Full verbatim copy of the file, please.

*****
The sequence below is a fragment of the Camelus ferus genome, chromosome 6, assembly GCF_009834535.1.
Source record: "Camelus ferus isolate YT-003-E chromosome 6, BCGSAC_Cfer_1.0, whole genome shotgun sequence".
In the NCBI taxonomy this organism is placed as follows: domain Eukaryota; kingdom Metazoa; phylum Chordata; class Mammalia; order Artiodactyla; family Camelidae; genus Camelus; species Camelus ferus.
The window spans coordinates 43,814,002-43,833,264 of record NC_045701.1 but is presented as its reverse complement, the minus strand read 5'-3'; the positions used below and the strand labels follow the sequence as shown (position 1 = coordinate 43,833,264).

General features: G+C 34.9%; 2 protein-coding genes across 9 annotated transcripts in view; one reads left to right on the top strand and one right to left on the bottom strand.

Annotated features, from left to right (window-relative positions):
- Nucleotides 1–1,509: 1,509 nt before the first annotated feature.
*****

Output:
The sequence below is a fragment of the Camelus ferus genome, chromosome 6, assembly GCF_009834535.1.
Source record: "Camelus ferus isolate YT-003-E chromosome 6, BCGSAC_Cfer_1.0, whole genome shotgun sequence".
In the NCBI taxonomy this organism is placed as follows: domain Eukaryota; kingdom Metazoa; phylum Chordata; class Mammalia; order Artiodactyla; family Camelidae; genus Camelus; species Camelus ferus.
The window spans coordinates 43,814,002-43,833,264 of record NC_045701.1 but is presented as its reverse complement, the minus strand read 5'-3'; the positions used below and the strand labels follow the sequence as shown (position 1 = coordinate 43,833,264).

General features: G+C 34.9%; 2 protein-coding genes across 9 annotated transcripts in view; one reads left to right on the top strand and one right to left on the bottom strand.

Annotated features, from left to right (window-relative positions):
- Nucleotides 1–1,509: 1,509 nt before the first annotated feature.